+By shipping the product early you are encouraging early feedback. The faster you get your software to your end-user, the faster you get feedback.
+You’re always ready to deploy to production. You do not have to spend time making and testing a release.
+Because you’ve already tested the release process itself, deploying to production is simple and error-free.
+You are getting ahead of the competition and making your release process a business advantage.

How to implement ?
  • Ensure both your developers and system administrators are responsible for deployment. Traditionally, the system administrator is responsible for deploying to production. By making your developers responsible too for deployment you are encouraging a culture of collaboration (DevOps) and lowers the chance of errors due to miscommunication.
  • Find out what your release process looks like, make it reliable and repeatable and automate as much as possible. Make every step of the process reliable and repeatable. When your steps are reliable and repeatable, then they can also be automated. As our goal is to automate each step.
  • Setup one single way of deployment to an environment. Make sure that you define a single way to deploy a release to an environment, whether is it the test environment or to production. If you do this, then you’re also testing your deployment process itself.
  • Test on a production-like environment. If you test on a different environment than your production environment, then there is a risk that your deployment to production doesn’t work or worse: your end-users experience runtime problems due to different software versions of third-party software and libraries.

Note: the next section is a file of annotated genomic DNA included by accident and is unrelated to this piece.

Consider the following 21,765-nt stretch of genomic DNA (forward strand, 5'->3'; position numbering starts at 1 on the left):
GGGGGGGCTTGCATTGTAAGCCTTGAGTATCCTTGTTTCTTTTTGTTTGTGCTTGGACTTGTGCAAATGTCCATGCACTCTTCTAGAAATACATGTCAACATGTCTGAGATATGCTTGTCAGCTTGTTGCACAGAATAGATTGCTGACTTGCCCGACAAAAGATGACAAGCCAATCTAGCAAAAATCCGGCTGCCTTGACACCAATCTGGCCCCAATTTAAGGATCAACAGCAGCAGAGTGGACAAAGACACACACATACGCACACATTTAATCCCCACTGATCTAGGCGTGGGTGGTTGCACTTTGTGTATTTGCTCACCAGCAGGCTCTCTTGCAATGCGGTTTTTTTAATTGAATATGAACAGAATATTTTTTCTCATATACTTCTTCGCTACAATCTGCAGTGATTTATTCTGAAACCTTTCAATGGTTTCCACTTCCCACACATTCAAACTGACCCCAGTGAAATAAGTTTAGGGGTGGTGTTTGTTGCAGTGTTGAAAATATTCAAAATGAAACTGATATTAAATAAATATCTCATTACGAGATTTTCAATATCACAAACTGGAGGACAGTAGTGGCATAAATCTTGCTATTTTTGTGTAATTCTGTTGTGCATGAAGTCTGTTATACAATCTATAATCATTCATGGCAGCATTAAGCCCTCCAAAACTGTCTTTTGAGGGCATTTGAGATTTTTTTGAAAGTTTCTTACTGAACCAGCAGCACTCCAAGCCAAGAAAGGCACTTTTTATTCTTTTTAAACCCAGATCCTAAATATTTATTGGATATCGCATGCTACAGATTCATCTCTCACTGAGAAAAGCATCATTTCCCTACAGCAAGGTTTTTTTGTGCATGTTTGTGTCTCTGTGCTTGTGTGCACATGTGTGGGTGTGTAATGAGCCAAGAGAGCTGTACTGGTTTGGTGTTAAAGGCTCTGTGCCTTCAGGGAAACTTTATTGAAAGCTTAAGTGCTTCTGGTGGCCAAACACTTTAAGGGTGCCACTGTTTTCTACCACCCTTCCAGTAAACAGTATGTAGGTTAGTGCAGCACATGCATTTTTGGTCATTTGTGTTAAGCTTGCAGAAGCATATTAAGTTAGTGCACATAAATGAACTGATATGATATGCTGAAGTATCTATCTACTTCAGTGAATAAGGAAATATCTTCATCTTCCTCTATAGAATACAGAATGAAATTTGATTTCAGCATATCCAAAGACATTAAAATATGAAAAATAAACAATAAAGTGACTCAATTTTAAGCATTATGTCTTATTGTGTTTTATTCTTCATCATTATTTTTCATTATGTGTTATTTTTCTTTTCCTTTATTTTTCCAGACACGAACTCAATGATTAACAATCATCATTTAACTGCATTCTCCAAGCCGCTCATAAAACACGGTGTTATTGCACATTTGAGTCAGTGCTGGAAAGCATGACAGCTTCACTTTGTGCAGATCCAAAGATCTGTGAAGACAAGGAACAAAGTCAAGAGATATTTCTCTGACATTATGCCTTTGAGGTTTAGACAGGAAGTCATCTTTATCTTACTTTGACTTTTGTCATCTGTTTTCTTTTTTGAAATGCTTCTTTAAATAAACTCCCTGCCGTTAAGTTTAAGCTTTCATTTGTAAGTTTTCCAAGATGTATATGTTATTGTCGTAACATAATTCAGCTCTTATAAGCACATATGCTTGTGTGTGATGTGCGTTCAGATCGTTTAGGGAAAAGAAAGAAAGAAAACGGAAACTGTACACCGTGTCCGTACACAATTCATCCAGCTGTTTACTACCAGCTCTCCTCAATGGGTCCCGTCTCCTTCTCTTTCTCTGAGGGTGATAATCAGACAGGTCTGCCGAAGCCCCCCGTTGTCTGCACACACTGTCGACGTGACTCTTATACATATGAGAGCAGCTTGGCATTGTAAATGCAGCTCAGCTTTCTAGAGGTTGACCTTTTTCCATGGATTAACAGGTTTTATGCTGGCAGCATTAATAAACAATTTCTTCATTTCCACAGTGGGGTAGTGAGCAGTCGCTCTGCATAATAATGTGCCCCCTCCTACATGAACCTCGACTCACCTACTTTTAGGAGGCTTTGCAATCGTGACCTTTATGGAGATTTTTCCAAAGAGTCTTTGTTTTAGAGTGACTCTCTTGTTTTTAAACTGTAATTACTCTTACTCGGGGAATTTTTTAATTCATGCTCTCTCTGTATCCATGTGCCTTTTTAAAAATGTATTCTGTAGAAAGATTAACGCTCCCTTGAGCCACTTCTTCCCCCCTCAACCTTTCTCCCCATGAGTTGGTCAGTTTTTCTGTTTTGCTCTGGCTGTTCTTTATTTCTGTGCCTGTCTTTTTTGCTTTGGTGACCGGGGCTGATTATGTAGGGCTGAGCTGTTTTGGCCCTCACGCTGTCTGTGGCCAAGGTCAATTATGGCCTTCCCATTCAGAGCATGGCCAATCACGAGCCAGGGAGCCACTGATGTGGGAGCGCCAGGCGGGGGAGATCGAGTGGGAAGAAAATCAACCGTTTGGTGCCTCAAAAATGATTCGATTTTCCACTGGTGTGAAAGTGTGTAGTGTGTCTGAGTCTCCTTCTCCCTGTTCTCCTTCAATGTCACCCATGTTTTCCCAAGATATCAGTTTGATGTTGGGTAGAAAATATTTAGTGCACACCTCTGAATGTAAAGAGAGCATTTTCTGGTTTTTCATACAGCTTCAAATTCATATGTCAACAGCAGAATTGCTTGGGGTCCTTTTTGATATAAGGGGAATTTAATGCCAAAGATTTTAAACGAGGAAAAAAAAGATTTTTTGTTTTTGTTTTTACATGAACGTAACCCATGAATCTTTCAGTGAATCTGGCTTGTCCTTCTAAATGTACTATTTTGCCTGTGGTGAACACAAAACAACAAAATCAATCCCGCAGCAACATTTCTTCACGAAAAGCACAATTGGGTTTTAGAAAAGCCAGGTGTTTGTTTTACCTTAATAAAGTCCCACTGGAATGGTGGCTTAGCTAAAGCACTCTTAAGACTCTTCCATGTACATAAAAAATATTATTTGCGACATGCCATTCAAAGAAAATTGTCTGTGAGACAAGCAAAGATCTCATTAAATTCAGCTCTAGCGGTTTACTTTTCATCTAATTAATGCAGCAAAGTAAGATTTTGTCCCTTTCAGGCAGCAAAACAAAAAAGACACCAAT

• Quality first Keeping your application deployable should get higher priority than adding new features. If an error in your release process occurs, fix it as soon as possible.

Where do I start ?
It takes effort to fully practice Continuous Delivery. But you may start slowly by:

  • Let your developers and system administrators work together on deploying your application.
  • Visualize your release process.
  • Make steps of your release process reliable and repeatable



Monday, August 5, 2013

Get Real

An introduction to Smaller, faster, better way to build software. Well then, it's time to skip all the unnecessary stuff and focus on build the real thing. Some of it I have listed here which you can stop doing and build the real thing.

Let's get rid of >>>>

Timelines that take months or even years

Pie-in-the-sky functional specs

Scalability debates

Interminable staff meetings

Useless paperwork E.g. charts, graphs, boxes, arrows, schematics etc.

The “need” to hire dozens of employees

Meaningless version numbers

Pristine roadmaps that predict the perfect future

Endless preference options

Outsourced support

Unrealistic user testing

Top-down hierarchy

Let me know if above these helped you anyway ever to build the real thing.


***Then how to build the real thing!